Divinity: Original Sin II is considered to be a love-letter and spiritual successor to the grand old isometric PC-RPGs of old: your Baldur’s Gate and Fallout 1, Fallout 2, and so on. In that sense, when this game was first released last year, not only was it hailed as a resounding success for how well it achieved that goal, it made it even more interesting when a console port was announced. Surely those lowly peasants, with their gamepads and their active social lives couldn’t handle the complex systems and various buttons that are only provided by a keyboard and mouse? Well, that’s what made this game so interesting to review. Because in many ways, this too sets a benchmark for what a console port can be when you hold it to high enough standards.
Even though Divinity: Original Sin II has been out for a while, let me go over the basic gameplay and story systems, for anyone just catching up at the moment. You exist in the world of Rivellon, many centuries after the events of the first game. I didn’t play that game, and I didn’t find myself lacking in any noticeable story knowledge here. It’s all fed to you quite well.
…you are a Sorcerer, an individual with fearsome potential power, and as such, you have been captured and your power blocked up…
You create a character, picking either one of about six with a pre-existing storyline, or you create your own entirely, choosing from the usual Human-Elf-Dwarf races, with a couple extra interesting ones like Lizard Person or Undead. Whatever pre-existing characters you choose not to be will be recruitable as your party members later. You choose a starting class, but it’s not something you’re stuck to – you can level up and learn skills to become whatever kind of hybrid warrior you want, and there is a range of different elemental classes and weapon types to specialise in.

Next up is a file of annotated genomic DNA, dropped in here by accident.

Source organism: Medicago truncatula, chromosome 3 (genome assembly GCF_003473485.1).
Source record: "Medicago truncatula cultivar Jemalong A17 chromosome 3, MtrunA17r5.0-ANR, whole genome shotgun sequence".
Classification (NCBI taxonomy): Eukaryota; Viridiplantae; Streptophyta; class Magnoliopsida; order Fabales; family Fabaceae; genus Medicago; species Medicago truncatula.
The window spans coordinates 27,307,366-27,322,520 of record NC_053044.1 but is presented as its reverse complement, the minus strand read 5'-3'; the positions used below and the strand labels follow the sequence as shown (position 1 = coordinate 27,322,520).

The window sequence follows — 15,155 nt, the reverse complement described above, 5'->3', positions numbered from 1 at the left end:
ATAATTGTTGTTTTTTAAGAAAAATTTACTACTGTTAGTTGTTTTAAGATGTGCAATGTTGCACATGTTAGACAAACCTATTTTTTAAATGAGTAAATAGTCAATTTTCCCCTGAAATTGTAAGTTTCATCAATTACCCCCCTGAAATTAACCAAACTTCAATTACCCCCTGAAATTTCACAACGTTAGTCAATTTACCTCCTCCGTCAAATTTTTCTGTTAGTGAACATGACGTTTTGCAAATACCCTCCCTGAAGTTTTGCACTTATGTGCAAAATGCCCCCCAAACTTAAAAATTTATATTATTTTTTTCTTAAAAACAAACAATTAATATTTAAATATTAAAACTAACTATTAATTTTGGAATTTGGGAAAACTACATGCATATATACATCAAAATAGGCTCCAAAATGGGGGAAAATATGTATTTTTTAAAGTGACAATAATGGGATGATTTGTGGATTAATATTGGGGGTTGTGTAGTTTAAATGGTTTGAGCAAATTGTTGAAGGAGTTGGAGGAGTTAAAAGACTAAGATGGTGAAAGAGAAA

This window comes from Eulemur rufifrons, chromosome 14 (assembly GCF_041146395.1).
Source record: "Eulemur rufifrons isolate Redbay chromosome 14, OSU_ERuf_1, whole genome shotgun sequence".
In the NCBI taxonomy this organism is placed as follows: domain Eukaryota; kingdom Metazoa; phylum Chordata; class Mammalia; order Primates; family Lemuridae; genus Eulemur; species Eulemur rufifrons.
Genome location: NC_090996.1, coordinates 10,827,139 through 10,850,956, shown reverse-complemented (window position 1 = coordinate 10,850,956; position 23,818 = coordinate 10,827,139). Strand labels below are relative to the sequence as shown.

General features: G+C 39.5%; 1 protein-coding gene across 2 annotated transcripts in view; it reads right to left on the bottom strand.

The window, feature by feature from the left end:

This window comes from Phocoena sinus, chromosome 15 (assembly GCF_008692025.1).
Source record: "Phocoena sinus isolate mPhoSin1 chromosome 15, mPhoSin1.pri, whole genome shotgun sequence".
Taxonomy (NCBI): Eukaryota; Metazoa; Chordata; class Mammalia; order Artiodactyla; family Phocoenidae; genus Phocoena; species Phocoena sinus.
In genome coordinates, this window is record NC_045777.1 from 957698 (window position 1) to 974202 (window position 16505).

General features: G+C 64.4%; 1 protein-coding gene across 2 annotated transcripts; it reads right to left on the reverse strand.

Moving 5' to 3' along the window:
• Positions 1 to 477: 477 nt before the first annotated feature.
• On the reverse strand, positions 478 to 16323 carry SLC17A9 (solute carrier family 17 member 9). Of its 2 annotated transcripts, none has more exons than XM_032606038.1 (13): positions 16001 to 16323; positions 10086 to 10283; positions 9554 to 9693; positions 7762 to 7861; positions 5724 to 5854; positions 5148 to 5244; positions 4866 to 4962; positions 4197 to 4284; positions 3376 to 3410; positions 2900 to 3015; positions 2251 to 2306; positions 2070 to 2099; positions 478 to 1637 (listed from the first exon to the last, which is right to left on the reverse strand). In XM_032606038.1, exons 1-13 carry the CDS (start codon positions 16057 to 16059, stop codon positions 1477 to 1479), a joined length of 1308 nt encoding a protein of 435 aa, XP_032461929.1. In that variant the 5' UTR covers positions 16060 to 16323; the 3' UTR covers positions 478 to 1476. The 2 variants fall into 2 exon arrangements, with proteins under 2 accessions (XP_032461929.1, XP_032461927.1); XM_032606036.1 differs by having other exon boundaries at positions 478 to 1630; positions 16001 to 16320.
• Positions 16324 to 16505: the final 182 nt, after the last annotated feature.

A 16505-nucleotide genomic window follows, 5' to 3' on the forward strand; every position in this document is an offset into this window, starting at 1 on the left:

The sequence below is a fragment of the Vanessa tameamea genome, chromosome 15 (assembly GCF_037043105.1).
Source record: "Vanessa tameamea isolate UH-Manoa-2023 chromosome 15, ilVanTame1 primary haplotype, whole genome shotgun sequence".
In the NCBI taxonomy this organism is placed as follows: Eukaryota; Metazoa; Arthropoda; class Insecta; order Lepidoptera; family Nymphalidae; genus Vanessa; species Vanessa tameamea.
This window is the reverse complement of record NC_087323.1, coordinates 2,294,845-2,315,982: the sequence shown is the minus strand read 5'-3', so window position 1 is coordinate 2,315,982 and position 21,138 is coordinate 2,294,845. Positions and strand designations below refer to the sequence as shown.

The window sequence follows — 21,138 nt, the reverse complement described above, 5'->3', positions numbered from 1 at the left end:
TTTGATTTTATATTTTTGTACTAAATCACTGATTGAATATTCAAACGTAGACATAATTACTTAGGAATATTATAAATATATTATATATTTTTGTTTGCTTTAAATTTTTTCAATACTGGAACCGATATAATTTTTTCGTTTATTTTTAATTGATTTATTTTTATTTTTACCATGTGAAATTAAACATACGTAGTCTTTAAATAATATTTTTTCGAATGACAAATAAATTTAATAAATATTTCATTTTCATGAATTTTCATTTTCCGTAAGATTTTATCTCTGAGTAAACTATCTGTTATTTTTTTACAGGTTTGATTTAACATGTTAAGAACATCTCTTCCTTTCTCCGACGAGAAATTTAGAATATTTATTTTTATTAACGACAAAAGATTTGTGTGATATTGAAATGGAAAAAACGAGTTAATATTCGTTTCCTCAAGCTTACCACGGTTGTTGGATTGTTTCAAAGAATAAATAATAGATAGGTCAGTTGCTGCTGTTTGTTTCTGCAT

You wake up on a ship, where you are a prisoner of the Magisters: you are a Sorcerer, an individual with fearsome potential power, and as such, you have been captured and your power blocked up. A shipwreck gives you your chance for freedom, and from where your story begins.
Gameplay takes place from an overhead perspective, and you can zoom in and out to an impressive degree. You can eventually have up to 3 other party members with you at a time, making a group of 4 adventurers. Questing is split into adventuring and speaking to people to learn things and get missions, and battling. Adventuring is wonderfully organic – it doesn’t hold your hand and you have to think a little bit about the choices and things you say because there are real repercussions.
Battling is also quite fluid and interesting. It is essential, Turn-Based.
Characters also react in natural ways because of their history. It was much harder for me to recruit the Elf Assassin, because of my character’s past as a slave master, and she was a former slave. Luckily there was a way to get around that, but it was up to me as the player to discover that and make it happen.